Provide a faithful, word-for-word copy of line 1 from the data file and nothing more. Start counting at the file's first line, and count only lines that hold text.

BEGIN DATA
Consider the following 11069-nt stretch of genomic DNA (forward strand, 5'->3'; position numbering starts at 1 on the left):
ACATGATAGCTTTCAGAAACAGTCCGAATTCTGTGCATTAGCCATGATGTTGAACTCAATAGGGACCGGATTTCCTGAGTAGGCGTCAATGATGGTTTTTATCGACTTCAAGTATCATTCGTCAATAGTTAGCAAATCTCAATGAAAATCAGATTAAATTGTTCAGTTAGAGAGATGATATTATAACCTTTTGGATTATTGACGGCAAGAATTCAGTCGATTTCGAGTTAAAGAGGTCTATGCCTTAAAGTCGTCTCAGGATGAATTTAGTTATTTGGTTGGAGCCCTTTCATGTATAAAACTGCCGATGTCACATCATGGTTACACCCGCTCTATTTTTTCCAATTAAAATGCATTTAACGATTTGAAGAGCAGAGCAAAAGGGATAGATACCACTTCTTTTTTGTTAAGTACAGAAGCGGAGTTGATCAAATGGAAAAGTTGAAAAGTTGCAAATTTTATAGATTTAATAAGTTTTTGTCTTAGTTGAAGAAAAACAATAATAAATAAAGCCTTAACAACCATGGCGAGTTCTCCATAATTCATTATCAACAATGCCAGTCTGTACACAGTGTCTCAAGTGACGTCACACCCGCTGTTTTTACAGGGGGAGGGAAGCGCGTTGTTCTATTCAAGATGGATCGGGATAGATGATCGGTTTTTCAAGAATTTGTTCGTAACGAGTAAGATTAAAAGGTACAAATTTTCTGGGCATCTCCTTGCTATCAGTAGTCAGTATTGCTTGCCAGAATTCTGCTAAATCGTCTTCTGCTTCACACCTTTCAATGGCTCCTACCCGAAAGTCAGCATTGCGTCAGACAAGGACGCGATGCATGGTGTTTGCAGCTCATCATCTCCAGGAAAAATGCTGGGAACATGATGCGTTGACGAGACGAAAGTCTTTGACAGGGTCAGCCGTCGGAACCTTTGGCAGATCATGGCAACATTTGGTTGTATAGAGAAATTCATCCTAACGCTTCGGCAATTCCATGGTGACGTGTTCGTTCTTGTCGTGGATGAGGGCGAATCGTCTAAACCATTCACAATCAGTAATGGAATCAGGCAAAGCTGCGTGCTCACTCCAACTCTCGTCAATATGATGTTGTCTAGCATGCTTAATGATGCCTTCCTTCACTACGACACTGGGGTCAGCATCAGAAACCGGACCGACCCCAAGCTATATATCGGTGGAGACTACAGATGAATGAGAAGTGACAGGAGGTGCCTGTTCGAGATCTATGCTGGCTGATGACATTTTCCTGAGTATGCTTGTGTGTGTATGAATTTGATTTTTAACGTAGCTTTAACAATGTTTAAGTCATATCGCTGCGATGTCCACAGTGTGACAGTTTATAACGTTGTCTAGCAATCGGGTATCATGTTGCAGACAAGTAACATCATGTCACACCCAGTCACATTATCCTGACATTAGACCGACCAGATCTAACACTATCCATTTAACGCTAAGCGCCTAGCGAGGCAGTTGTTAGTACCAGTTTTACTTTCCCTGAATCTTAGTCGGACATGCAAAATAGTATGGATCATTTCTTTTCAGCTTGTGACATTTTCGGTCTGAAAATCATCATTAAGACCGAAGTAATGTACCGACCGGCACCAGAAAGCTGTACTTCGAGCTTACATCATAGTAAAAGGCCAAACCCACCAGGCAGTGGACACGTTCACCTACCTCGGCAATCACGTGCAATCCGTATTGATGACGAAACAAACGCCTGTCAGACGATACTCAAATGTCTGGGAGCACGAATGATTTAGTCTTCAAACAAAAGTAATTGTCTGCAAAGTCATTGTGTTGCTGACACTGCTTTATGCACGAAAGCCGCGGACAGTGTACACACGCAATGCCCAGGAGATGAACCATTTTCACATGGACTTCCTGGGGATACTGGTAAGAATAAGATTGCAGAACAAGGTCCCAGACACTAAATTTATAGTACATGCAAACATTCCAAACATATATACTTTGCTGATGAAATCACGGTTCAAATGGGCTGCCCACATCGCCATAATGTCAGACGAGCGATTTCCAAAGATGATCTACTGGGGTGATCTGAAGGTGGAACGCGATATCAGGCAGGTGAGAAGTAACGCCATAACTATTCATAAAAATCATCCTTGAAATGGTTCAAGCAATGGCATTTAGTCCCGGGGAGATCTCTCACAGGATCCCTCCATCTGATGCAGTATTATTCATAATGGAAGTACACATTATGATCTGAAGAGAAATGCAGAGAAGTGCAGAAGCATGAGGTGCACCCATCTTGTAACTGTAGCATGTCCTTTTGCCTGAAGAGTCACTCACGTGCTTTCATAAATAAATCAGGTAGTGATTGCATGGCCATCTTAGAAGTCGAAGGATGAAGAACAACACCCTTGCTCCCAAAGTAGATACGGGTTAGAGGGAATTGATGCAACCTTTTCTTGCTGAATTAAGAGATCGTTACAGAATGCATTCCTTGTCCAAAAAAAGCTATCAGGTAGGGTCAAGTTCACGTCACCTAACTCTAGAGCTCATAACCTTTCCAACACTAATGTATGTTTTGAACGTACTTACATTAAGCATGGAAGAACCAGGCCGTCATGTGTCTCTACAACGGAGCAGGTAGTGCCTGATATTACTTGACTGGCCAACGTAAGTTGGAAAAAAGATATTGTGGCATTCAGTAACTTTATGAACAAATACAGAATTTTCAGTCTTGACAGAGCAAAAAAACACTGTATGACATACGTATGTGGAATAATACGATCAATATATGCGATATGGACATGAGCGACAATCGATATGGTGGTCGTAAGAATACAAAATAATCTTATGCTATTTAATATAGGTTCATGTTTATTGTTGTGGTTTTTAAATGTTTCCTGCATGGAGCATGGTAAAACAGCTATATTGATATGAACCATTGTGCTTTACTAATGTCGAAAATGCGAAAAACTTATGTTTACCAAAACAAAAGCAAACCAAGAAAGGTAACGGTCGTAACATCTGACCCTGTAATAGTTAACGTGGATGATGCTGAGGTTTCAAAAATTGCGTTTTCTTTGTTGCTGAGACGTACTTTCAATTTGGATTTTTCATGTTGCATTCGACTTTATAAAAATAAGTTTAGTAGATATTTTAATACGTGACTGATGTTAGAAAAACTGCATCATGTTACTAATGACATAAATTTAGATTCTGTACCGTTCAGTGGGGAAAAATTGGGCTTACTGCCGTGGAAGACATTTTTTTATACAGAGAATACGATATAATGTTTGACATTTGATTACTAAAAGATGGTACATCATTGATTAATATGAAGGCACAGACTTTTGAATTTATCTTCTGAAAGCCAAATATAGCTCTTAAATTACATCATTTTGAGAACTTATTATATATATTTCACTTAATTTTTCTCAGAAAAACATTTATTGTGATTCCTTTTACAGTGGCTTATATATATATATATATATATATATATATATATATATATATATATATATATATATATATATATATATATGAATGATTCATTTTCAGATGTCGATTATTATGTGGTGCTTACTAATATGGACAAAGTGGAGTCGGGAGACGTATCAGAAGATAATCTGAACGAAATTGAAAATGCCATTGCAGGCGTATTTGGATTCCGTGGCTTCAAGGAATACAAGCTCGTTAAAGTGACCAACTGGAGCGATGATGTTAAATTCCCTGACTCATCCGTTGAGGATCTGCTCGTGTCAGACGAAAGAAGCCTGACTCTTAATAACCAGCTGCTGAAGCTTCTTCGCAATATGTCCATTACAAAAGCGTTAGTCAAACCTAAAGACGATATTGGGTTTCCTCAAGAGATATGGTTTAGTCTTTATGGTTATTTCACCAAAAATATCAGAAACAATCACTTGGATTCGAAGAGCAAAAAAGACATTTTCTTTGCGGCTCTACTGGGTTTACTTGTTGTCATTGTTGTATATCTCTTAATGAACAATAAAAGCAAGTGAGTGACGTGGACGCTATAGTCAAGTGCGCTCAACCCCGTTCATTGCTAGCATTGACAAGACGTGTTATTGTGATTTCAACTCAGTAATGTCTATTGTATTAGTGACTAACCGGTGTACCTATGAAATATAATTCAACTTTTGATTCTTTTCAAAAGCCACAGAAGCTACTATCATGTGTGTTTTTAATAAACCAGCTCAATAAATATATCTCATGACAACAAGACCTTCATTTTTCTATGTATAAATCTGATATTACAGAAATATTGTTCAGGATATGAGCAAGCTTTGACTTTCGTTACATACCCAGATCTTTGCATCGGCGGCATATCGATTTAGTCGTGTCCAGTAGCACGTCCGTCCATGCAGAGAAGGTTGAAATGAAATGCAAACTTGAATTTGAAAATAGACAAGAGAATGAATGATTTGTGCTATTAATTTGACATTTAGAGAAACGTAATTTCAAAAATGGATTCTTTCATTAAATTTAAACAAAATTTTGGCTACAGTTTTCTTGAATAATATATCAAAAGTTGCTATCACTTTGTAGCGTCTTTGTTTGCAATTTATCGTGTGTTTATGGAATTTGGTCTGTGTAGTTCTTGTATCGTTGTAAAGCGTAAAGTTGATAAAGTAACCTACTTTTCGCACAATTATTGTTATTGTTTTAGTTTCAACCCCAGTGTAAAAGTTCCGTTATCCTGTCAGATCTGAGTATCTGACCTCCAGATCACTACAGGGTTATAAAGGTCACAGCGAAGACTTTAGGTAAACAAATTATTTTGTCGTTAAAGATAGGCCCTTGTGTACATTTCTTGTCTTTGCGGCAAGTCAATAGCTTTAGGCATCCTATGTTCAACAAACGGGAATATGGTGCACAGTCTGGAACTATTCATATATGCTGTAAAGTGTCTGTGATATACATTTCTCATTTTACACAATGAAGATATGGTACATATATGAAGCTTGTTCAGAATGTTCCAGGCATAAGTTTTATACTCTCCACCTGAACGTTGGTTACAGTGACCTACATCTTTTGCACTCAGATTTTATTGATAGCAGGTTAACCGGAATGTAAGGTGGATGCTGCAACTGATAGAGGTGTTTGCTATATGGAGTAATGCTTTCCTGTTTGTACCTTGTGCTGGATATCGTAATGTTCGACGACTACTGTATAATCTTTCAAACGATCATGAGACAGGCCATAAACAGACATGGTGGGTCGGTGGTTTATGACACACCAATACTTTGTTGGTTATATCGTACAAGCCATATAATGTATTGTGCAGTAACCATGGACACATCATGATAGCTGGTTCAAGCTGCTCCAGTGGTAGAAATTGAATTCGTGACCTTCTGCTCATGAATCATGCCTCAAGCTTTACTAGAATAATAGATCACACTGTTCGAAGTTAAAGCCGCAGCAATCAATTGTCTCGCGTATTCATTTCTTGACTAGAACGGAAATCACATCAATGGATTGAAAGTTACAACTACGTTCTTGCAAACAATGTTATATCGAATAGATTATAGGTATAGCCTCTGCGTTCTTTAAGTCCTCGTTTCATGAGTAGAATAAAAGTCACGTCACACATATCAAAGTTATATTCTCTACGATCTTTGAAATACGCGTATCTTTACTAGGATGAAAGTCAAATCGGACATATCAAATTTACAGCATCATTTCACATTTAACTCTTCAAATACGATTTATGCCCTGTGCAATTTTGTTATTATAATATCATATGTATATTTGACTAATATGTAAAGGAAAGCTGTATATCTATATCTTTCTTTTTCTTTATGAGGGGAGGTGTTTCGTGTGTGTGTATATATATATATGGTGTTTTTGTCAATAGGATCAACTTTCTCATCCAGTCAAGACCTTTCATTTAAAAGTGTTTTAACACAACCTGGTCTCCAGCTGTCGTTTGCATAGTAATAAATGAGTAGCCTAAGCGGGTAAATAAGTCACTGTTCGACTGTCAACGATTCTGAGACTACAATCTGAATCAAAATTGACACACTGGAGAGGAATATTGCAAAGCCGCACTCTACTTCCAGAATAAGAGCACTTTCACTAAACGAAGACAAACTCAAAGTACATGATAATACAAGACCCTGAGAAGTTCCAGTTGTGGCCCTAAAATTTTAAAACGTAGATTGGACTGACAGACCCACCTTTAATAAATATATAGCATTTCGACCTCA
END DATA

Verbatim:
Consider the following 11069-nt stretch of genomic DNA (forward strand, 5'->3'; position numbering starts at 1 on the left):